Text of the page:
“Units are sharing staff, being nimble and continuing to provide exceptional care every day, “Arnett said. “Clinical educators quickly took on the widespread need to retrain staff on personal protective equipment, how to care for the patient with COVID-19 and worked closely with frontline leaders, staff and physicians to plan for new workflows as a result of the increased space. All the services within the hospital that support patient care have been remarkably innovative in how they have changed to accommodate our new environment as well.”
The Supply team has worked many late hours sourcing PPE from around the world – and competing with hospitals and health organizations around the world, too.
“Based on experience with previous supply chain disruptions due to viruses like SARS, H1N1, and Ebola, we knew we had to act fast and get ahead as best we could so when we started seeing allocations appearing with our current vendors that was the key moment to start our sourcing efforts and build inventory,” said Scott Phillips, Vice President of Supply Chain and Support Services.
When the pandemic started, PRMC had an ample supply of N95 masks and continues to build on it, but never before had there been a situation requiring absolutely everyone to be in masks.
“We networked and reached out to supply chain colleagues and worked directly with other health systems, third logistical parties and cargo companies to secure large bulk ‘quick turn cycle time’ orders from manufacturing companies in China and Vietnam - ear loop masks and gowns,” Phillips said.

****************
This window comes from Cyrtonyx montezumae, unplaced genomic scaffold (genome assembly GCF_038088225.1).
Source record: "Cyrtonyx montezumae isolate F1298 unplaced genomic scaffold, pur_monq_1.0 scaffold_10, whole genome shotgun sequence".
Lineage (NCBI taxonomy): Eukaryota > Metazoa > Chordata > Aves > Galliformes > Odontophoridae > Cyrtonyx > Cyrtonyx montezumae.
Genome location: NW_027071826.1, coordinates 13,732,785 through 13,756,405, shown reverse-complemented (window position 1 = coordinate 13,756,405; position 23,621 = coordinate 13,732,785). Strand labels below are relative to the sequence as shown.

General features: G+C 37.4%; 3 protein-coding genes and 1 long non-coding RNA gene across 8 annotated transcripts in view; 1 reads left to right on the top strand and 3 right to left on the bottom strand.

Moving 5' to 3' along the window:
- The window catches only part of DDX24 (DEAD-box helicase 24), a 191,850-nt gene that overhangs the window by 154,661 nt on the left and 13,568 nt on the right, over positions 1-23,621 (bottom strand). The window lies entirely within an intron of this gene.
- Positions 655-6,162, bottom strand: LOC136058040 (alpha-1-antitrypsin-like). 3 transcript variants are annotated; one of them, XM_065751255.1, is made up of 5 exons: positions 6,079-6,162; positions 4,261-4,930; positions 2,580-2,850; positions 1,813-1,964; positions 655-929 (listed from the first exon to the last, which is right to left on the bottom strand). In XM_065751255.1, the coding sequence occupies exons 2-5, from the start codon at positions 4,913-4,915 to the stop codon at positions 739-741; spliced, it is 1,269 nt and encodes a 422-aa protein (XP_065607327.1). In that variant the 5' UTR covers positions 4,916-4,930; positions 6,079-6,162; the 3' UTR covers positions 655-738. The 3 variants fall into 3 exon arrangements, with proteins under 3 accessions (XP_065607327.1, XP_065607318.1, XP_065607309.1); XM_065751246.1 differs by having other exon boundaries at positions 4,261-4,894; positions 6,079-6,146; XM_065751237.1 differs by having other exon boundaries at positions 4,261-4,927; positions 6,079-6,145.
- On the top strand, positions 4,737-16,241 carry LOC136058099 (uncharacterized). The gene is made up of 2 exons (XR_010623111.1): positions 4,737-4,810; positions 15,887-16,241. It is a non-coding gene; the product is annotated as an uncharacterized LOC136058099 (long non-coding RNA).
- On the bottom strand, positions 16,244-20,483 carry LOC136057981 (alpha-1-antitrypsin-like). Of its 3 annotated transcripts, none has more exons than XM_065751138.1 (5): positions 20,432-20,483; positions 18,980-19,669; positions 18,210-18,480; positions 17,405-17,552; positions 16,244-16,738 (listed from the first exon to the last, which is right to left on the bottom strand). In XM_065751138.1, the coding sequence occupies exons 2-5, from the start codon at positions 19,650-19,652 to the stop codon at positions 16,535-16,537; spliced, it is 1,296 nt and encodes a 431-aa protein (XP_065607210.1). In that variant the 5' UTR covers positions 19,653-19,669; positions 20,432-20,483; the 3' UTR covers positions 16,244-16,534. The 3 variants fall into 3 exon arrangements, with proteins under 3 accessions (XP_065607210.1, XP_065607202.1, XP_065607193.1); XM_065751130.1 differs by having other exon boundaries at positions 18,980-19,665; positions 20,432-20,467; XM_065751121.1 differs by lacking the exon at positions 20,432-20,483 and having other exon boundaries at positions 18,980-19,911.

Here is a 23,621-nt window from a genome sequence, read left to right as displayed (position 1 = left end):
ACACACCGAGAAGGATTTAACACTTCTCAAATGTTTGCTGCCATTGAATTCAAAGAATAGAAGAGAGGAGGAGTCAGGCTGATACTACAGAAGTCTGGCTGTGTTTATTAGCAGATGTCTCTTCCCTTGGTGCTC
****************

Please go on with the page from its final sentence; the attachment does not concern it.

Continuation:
The participation of physicians, nurses and other staff was also crucial, Phillips said, as many provided leads and connections that might have otherwise been missed. Our partnership with Nanticoke Memorial Hospital was also vital, he added. “We leveraged both purchasing organizations to secure max levels of distributor allocations and source alternate PPE supplies, that gave us the ability to transfer supplies between the hospitals and rebalance inventory based on spikes in demand requirements.”
The quick action of the Supply team resulted in more than 620,000 surgical and ear loop procedure masks, 187,500 isolation gowns, 5,000 face shields, 1,600 sets of scrubs, 8 pallets of linens, and 100 ventilators.
“As experienced Supply Chain leaders we have good instinct, energy and edge, and need to be creative in our sourcing efforts and available channels – if the product is available, we go get it,” Phillips said. “Some of that is leaning on current or past relationships and/or industries we have worked in. Tom Diehl, our Senior Director of Supply Chain, and I used those relationships in prior engagements and different high-tech industries to secure potential leads and/or products. Sometimes it was about relationships and knowing who you could reach out to and trust, because several deals required wiring payment in advance of the product receipt. Supply Chain networking at its best.”
The Delmarva community has also stepped up to support staff and patients.
Local spirits distillery Seacrets donated 130 gallons of hand sanitizer. Many local businesses and community members shared everything from respirators to handmade cloth masks.
“I would be remiss to leave out the part that our community partners have played in the pandemic response, supporting the hospital with PPE donations, meals for staff, cloth masks, intubation boxes and shields, offers for temporary housing, hand sanitizers, flowers for our homes and list goes on and on,” Arnett said.
A common refrain throughout the pandemic has been: “We’ll get through this together.” Despite the difficulties and physical separation caused by COVID-19, the united efforts of the Delmarva community and the health system’s employees working together have made a difference. The response to COVID-19 has made us readier than ever.
“Each team, regardless of their role within the organization, has demonstrated that we can respond quickly, effectively and with a strong purpose to remain steadfast in our mission to care for our community,” Arnett said.